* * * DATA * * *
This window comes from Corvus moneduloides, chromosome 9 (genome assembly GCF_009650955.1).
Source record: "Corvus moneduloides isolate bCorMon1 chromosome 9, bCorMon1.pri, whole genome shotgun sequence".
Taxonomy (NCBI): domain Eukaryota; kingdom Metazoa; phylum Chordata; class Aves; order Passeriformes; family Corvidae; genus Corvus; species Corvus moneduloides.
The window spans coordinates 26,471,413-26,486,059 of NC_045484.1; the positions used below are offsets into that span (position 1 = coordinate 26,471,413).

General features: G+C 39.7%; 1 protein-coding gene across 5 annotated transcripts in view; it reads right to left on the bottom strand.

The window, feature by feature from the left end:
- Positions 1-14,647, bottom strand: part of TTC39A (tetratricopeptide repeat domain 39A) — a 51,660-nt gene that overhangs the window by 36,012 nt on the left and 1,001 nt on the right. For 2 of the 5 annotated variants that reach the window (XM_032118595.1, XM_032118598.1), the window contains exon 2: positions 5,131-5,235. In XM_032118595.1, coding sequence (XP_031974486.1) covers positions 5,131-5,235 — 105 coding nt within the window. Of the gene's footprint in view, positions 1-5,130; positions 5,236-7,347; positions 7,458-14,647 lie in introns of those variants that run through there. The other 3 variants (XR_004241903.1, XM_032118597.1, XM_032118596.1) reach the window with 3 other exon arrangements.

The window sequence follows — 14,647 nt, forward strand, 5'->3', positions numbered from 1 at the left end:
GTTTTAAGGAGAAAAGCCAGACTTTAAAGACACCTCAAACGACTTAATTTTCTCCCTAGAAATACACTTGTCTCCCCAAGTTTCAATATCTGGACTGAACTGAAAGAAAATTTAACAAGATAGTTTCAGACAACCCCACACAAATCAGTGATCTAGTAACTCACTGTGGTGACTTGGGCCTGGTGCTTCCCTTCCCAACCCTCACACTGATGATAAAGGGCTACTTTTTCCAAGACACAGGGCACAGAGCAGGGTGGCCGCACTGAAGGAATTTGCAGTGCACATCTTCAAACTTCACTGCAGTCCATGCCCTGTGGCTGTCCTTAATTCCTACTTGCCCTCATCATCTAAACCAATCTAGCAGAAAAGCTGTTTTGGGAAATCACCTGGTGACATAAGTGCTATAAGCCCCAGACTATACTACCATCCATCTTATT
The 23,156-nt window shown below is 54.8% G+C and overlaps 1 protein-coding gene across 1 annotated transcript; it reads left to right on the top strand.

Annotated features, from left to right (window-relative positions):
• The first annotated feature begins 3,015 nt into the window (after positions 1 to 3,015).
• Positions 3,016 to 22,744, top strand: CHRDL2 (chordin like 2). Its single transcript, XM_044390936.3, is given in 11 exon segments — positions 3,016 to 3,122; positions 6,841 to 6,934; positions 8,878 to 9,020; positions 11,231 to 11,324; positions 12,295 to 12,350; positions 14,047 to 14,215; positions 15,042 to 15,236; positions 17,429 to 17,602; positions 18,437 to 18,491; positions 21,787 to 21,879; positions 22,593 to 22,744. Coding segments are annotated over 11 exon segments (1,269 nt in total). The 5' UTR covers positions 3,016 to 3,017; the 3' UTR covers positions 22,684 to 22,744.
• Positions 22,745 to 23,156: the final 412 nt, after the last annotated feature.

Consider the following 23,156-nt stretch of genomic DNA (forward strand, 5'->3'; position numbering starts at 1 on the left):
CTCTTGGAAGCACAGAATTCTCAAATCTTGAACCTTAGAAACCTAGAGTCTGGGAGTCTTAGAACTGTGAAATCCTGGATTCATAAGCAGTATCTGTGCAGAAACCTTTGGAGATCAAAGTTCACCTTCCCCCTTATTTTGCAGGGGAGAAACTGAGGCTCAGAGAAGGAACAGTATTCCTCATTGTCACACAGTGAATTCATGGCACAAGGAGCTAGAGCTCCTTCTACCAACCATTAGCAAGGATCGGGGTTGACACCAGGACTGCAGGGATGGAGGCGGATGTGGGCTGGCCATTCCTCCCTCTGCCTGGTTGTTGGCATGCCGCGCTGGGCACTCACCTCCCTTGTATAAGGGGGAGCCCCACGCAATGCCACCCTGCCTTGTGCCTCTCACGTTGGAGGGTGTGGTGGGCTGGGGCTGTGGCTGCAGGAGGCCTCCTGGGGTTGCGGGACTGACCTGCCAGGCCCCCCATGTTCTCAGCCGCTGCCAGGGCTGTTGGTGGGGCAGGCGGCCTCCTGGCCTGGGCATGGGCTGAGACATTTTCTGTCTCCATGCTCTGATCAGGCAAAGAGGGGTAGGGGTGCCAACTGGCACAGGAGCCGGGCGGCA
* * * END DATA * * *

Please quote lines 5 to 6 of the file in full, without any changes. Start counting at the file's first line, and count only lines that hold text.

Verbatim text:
General features: G+C 39.7%; 1 protein-coding gene across 5 annotated transcripts in view; it reads right to left on the bottom strand.

The window, feature by feature from the left end: